Every unhappy family is unhappy in its own way.
--Leo Tolstoy, Anna Karenina
The word "capitalism" is typically applied to a very wide and diverse range of cases - from the United States to Japan, Russia, Brazil, or South Africa. We use the word in this way on the premise that, for all their diversities, all these cases have in common certain basic social forms and economic laws of motion, including a common tendency to crisis. And we talk about "global" capitalism on the premise that national capitalist economies are interconnected, that they are integrated in a global system driven by the same capitalist laws of motion, and that economic crises and prolonged downturns like the current one are not national in origin but are rooted in the general dynamics that drive the whole global economy and in the relations that bind all capitalist economies together.
Capitalism, then, is a system with certain general laws of motion that operate irrespective of national diversities, and it's also a system that is uniquely expansionary and international, a system that has been tendentially "global" since the beginning and is now more globally integrated than ever. So how can we justify a discussion of contemporary capitalism, like the one in this special issue, organized as a series of national and regional case studies? Shouldn't we, instead, have organized the issue around global institutions and processes - processes like "globalization," international capital flows, currency movements, and financial speculation, and institutions like transnational companies, or agencies of capital like the International Monetary Fund (IMF) and the World Bank?
All of these transnational institutions and processes will, of course, figure very prominently in the articles that follow. But any analysis of global capitalism has to strike a difficult balance between two equally essential facts: on the one hand, every capitalist economy exists only in relation to others; on the other hand, there is no "global economy" abstracted from the particular local, national, and regional economies that constitute it, or from the relations among them.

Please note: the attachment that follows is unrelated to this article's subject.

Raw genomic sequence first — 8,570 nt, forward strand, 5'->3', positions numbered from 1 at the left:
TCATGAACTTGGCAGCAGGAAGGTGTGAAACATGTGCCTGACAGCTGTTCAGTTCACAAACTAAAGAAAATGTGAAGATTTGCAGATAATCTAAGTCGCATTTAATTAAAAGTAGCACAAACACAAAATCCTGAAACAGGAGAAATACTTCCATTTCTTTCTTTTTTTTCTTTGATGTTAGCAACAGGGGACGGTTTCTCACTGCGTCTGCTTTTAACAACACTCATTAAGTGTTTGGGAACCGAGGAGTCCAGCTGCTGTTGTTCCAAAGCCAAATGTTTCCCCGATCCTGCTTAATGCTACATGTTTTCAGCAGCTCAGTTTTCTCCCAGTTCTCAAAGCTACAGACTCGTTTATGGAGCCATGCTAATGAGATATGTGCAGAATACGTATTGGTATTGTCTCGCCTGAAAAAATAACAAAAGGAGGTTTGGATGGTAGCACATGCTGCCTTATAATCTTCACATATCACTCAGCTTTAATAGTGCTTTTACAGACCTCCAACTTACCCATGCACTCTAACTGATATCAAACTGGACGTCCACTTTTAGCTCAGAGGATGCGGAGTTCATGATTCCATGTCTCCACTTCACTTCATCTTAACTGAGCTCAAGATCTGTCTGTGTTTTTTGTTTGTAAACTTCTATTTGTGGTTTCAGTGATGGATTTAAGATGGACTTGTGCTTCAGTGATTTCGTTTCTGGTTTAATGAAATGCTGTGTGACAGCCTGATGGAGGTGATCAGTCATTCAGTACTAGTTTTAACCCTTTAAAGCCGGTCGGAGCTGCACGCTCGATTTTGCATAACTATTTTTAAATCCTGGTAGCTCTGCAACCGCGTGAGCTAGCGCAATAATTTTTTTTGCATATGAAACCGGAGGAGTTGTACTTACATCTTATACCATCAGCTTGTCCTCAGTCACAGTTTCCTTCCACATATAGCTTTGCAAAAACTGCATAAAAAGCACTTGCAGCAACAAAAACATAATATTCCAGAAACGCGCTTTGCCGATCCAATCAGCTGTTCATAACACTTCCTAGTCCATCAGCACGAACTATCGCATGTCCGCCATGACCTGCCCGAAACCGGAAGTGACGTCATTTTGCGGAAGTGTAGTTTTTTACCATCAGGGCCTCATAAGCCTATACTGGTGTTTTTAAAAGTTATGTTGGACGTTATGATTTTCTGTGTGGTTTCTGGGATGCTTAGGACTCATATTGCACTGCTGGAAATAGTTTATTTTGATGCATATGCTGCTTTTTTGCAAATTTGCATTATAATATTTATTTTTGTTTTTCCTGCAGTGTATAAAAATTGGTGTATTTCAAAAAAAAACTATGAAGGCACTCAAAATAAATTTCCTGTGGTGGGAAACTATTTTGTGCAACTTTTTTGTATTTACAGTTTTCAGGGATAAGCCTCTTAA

All the articles in this issue, those that focus on specific national cases no less than those that deal with whole regions or continents, are about more than specific cases. They are about the dynamics of global capitalism. Each one illustrates the operation of global economic forces as they manifest themselves in specific national and regional forms. But at the same time, all the articles in their various ways show how persistently those global dynamics continue to be driven by forces within, and relations among, national economies and nation-states. They illustrate - from the inside out, so to speak - how global capitalism operates through the medium of various relations among national economies and states.
In what follows, I want to explore, in general terms, some of the connections between capitalism and the nation-state and to sketch out their development from the beginning until now. To understand the current relations between capitalism and the nation-state, we need to know something about their earlier connections. The emergence of capitalism was closely tied to the rise of the nation-state, and that close link shaped the development and expansion of capitalism thereafter. So I'll begin by taking readers on a short historical excursion, before considering where we are today.
My purpose is not to deny the "global" nature of contemporary capitalism. On the contrary, I want to bring the notion of a "global economy" down to earth, by acknowledging its concrete forms in diverse inter-national relations (I use the hyphen here to emphasize that we're talking about relations among national entitles), from relations among major capitalist powers to those between imperialist powers and subaltern states.
Joined at Birth?
It is not at all uncommon to insist on the connections between the emergence of capitalism and the rise of the nation-state, or even to define capitalism as a system of nation-states. …